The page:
Adding insult to injuries;Personal finance

12th June 1998 at 01:00
Teachers assaulted by pupils and parents face further hazards when it comes to compensation, says Susannah Kirkman

A huge backlog of cases is slowing compensation claims lodged by teachers who have been violently attacked by pupils or parents. Some victims are having to wait up to five years for redress.

"The system is swamped," says John Reynolds, South-east regional official for the National Association of Schoolmasters Union of Women Teachers. "The Criminal Injuries Compensation Authority seems to be running several years behind."

One teacher on Mr Reynolds's casebook who was assaulted by a pupil in 1993 has only just been compensated. She received neck injuries after being pushed backwards over a desk and was forced to give up teaching.

The CICA admits there is a backlog of claims filed before 1996 which are still being handled by the old Criminal Injuries Compensation Board. It hopes these cases will be settled by the year 2000.

But the unions remain dissatisfied. "This is not much consolation if you are one of the claimants who has been waiting years for compensation," says Martin Fisher, a regional official for the National Union of Teachers.

The CICA is hoping that a new system of compensation will speed up the process. The Tariff Scheme, introduced in 1996, aims to provide quicker settlements to claimants based on fixed rates of compensation (see box right). Instead of assessing each injury individually, the CICA now uses the "list" to decide the size of awards.

When first mooted, the scheme caused outrage because it was believed that the size of awards would plummet. The Home Office estimated that the cost of the old scheme would be pound;550 million a year by 2000, compared with pound;200 million under the Tariff Scheme.

The recent award of only pound;18,500 to Josie Russell, the Kent schoolgirl who survived a ferocious attack two years ago when her mother and sister were killed, has borne out the worst fears of the scheme's critics.

Martin Fisher, of the NUT, says there are unacceptable delays, even under the new scheme. While straightforward claims now take about a year to settle instead of two, more complex and serious cases are still taking several years to resolve.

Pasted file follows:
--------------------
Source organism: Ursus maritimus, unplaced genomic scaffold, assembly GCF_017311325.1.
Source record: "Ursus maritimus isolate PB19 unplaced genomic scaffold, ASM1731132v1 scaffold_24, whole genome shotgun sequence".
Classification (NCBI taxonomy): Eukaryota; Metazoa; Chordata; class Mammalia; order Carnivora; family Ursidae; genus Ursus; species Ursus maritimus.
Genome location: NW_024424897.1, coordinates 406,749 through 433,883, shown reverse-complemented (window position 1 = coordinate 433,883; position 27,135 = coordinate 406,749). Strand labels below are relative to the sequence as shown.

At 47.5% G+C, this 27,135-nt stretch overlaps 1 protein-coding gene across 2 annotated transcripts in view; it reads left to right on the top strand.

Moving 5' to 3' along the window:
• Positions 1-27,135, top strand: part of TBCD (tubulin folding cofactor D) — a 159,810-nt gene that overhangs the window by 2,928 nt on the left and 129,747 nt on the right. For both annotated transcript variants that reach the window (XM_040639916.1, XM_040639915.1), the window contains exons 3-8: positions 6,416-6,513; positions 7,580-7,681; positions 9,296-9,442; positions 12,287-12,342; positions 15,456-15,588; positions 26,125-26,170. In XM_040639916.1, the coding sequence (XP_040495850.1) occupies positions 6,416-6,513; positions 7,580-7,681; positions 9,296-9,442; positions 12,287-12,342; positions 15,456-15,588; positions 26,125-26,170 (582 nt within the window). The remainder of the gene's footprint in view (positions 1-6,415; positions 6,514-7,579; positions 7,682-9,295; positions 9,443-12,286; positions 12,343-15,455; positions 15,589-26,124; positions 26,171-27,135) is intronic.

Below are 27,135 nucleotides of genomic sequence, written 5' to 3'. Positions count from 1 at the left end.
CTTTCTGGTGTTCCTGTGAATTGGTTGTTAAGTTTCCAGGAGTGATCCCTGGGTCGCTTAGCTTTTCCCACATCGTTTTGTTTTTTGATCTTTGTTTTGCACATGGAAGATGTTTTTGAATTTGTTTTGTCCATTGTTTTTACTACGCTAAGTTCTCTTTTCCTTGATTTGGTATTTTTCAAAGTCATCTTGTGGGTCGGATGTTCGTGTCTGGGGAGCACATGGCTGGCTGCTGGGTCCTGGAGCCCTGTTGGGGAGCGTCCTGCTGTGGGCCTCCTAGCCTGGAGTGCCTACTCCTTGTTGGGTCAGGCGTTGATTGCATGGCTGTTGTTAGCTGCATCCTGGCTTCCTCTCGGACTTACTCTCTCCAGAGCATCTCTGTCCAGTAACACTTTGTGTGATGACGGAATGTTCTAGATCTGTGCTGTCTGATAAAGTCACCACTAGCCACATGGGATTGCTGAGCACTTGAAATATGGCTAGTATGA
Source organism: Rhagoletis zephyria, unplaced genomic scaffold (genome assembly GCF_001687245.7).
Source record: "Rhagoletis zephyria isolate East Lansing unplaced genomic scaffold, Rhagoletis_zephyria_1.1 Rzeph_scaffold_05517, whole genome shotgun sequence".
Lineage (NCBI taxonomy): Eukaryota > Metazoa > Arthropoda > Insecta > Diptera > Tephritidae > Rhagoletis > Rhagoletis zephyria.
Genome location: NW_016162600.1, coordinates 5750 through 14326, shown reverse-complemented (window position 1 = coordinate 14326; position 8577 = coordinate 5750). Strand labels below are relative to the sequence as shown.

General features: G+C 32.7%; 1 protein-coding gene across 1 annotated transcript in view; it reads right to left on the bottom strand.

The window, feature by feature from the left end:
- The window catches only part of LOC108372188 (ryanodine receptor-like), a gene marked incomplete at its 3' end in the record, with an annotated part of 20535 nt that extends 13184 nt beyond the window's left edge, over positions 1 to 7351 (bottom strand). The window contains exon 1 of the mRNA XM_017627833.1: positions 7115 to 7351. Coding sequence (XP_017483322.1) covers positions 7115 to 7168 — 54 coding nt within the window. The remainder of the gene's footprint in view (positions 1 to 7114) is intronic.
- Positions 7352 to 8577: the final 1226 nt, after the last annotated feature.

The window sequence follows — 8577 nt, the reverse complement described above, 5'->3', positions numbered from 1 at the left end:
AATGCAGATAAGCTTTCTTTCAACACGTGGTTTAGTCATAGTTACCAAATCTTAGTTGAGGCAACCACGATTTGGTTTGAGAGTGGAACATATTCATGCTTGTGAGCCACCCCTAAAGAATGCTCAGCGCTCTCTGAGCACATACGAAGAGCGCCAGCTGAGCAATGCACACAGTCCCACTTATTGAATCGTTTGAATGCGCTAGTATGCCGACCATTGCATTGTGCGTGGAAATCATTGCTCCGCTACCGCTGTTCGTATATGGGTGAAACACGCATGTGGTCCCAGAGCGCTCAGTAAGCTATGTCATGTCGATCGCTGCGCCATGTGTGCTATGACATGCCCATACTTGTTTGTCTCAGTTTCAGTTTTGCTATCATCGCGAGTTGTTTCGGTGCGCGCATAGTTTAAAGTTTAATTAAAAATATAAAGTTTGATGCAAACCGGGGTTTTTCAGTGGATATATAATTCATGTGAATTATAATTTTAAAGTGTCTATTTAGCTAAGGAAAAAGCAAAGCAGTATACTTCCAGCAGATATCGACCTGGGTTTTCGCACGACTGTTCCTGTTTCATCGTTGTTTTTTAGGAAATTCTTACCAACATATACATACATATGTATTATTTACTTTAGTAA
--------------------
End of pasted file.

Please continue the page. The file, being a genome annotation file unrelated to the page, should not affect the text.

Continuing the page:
In such cases, teachers will be claiming for lost earnings because they have been so badly injured or traumatised by an assault that they may be off work for more than a year, or they may never be able to teach in a school again.

Teachers may also face a protracted battle to win compensation if the attack is directed at a part of the body that has been injured before. They then have to prove that the old injury was completely healed before the assault occurred.

Last year the NASUWT represented 42 assault victims while the NUT handled 26 cases. But union officials point out that many assaults do not lead to compensation claims. Some teachers do not make claims because their headteachers are reluctant to involve the police, fearing that the school's reputation will be damaged.

John Reynolds is advising a teacher who suffered a whiplash injury after he was thumped in the back by a pupil, but the headteacher has refused to involve the police. "The teacher is afraid to report the attack himself because he lives in the community served by the school, and the pupil's family live just round the corner," Mr Reynolds explains.

Other teachers are loath to report assaults because they feel it is an admission that they failed to manage a situation properly, according to an NASUWT spokesperson. "And some of our members decide not to proceed with cases because they don't wish to cause their assailant any more distress or difficulties," he adds.

The Tariff Scheme:what you could expect to receive

Partial deafness pound;3,500 Fractured ankle (full recovery) pound;3,000 Punctured lung pound;3,000 Dislocated jaw pound;2,000 Head injury (scarring visible but no significant disfigurement) pound;1,500

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